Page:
People with low incomes and communities of color are two groups that have historically faced systemic barriers in accessing quality health care, and who benefit most from the new rule’s protections. In 2014, 15% of Planned Parenthood patients were Black (more than 360,000 people), and 23% of Planned Parenthood patients were Latinos (more than 575,000 people). Meanwhile, 75% of Planned Parenthood patients have incomes at or below 150% of the federal poverty level (FPL).
Planned Parenthood health centers are also considerably more likely to offer Title X patients a broader range of contraceptive methods than other providers. In a study of CHCs, 69% reported referring their patients to family planning providers, like Planned Parenthood health centers, for family planning care.
More About Title X
Simply put, Title X helps ensure more than 4 million people have health care in this country. The nation’s family planning program offers preventive health care services to those most in need. This is the only way that millions of women who have low incomes or are uninsured have access to birth control, cancer screenings, STI tests, and other basic care.
85% of the people served by Title X have incomes below 200% of FPL, and 48% are uninsured.
In 2015 alone, Title X provided nearly 800,000 Pap tests; breast exams to 1 million women; nearly 5 million tests for STIs; and 1 million HIV tests.
Of the 1.5 million Planned Parenthood patients benefit from the nation’s family planning program, 78% live with incomes 150% of the FPL or less (the equivalent of $35,775 a year for a family of four in 2014). Approximately 20% of these patients identify as Latino/a; and approximately 15% identify as Black.
Public Health Experts on Planned Parenthood
For many women in America, Planned Parenthood is the only place where they are able to get needed quality care.Mark S. DeFrancesco, MD, MBA, FACOG,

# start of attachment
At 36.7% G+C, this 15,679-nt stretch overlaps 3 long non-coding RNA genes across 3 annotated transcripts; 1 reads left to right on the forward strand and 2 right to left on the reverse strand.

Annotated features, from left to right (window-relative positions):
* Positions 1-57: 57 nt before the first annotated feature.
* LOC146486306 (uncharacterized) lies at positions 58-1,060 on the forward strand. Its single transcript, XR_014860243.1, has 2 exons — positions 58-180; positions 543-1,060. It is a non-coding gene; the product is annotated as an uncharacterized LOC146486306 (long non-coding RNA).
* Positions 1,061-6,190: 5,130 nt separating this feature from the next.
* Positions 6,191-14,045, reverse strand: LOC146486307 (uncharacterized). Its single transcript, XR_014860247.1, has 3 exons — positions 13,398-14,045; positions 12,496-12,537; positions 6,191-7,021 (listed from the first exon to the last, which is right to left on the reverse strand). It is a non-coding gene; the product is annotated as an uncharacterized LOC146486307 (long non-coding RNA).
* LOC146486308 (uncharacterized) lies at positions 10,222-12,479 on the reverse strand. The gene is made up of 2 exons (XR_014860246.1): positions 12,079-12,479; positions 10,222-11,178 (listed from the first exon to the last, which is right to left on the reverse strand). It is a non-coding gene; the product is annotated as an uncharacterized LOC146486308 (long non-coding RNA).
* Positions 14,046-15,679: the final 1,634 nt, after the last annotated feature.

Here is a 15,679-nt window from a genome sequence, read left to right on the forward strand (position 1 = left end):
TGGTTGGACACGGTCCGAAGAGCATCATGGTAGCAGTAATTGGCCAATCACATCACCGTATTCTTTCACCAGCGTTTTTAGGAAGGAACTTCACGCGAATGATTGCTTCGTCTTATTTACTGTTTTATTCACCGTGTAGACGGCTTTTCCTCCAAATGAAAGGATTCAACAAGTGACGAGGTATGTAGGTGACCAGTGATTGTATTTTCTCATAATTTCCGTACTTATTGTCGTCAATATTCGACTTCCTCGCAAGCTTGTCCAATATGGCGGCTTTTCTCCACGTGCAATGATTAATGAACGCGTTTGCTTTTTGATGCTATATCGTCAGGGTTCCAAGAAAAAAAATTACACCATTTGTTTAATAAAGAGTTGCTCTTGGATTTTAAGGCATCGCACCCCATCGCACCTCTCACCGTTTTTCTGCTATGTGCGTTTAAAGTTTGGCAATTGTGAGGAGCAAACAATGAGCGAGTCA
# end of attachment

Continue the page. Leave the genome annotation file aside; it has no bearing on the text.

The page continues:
immediate past president of the American Congress of Obstetricians and Gynecologists
Put simply, it takes the entire spectrum of providers, including Planned Parenthood, to meet the needs of the growing population of low-income people without access to reproductive and other basic health care services. We work in conjunction with Planned Parenthood for family-planning and HIV services. We do referrals back and forth, so that people can receive services in the setting that they're most comfortable.Randall Ellis, senior director of government relations for Houston,
TX FQHC Legacy Community Health Services
The assertion that community health centers could step into a breach of this magnitude is simply wrong and displays a fundamental misunderstanding of how the health care system works.Sara Rosenbaum, J.D., Founding Chair of the Department of Health Policy
at George Washington University Milken Institute School of Public Health
You can’t just cut Planned Parenthood off one day and expect everyone across the city to absorb the patients.Stephanie Taylor, Louisiana State Office of Public Health
Blocking Care at Planned Parenthood
Extreme politicians’ efforts to block patients from care at Planned Parenthood health centers have had devastating consequences:
After Kansas defunded Planned Parenthood, the number of people accessing birth control, cancer screenings, STI tests, well-woman exams, and other care through the Title X program fell by more than 14,000.
A study in the New England Journal of Medicine showed that blocking patients from going to Planned Parenthood in Texas was associated with a 35% decline in women in publicly funded programs using the most effective methods of birth control and a dramatic 27% increase in births among women who had previously accessed injectable contraception through those programs.
Blocking patients from care at health centers has a disproportionate impact on communities of color, who already face systemic barriers in accessing quality health care. For example, in Texas, researchers found that more than half of women reported at least one barrier to reproductive health care. Spanish-speaking women from Mexico were more likely to report three or more barriers.